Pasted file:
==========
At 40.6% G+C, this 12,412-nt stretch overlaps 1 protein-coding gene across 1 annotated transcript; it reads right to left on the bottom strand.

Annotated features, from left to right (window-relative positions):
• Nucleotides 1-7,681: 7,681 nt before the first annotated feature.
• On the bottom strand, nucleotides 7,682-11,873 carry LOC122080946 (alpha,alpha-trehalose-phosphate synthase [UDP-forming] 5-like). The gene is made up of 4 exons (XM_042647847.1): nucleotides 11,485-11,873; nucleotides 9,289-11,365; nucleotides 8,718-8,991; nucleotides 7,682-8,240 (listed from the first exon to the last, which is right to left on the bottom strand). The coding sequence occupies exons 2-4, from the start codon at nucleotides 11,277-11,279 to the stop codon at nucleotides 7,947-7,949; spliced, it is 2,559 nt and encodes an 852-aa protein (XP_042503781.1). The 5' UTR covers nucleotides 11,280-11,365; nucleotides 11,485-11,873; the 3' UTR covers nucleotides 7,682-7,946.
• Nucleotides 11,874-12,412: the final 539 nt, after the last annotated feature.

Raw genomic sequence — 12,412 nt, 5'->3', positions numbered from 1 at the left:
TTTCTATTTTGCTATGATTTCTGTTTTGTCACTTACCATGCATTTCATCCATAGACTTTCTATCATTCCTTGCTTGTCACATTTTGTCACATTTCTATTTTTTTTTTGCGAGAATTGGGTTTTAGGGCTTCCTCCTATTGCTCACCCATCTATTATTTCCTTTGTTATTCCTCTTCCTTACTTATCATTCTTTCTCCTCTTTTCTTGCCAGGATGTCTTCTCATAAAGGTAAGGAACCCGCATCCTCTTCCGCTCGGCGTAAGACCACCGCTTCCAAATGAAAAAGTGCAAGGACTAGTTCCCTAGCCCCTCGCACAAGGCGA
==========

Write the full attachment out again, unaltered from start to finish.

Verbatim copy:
At 40.6% G+C, this 12,412-nt stretch overlaps 1 protein-coding gene across 1 annotated transcript; it reads right to left on the bottom strand.

Annotated features, from left to right (window-relative positions):
• Nucleotides 1-7,681: 7,681 nt before the first annotated feature.
• On the bottom strand, nucleotides 7,682-11,873 carry LOC122080946 (alpha,alpha-trehalose-phosphate synthase [UDP-forming] 5-like). The gene is made up of 4 exons (XM_042647847.1): nucleotides 11,485-11,873; nucleotides 9,289-11,365; nucleotides 8,718-8,991; nucleotides 7,682-8,240 (listed from the first exon to the last, which is right to left on the bottom strand). The coding sequence occupies exons 2-4, from the start codon at nucleotides 11,277-11,279 to the stop codon at nucleotides 7,947-7,949; spliced, it is 2,559 nt and encodes an 852-aa protein (XP_042503781.1). The 5' UTR covers nucleotides 11,280-11,365; nucleotides 11,485-11,873; the 3' UTR covers nucleotides 7,682-7,946.
• Nucleotides 11,874-12,412: the final 539 nt, after the last annotated feature.

Raw genomic sequence — 12,412 nt, 5'->3', positions numbered from 1 at the left:
TTTCTATTTTGCTATGATTTCTGTTTTGTCACTTACCATGCATTTCATCCATAGACTTTCTATCATTCCTTGCTTGTCACATTTTGTCACATTTCTATTTTTTTTTTGCGAGAATTGGGTTTTAGGGCTTCCTCCTATTGCTCACCCATCTATTATTTCCTTTGTTATTCCTCTTCCTTACTTATCATTCTTTCTCCTCTTTTCTTGCCAGGATGTCTTCTCATAAAGGTAAGGAACCCGCATCCTCTTCCGCTCGGCGTAAGACCACCGCTTCCAAATGAAAAAGTGCAAGGACTAGTTCCCTAGCCCCTCGCACAAGGCGA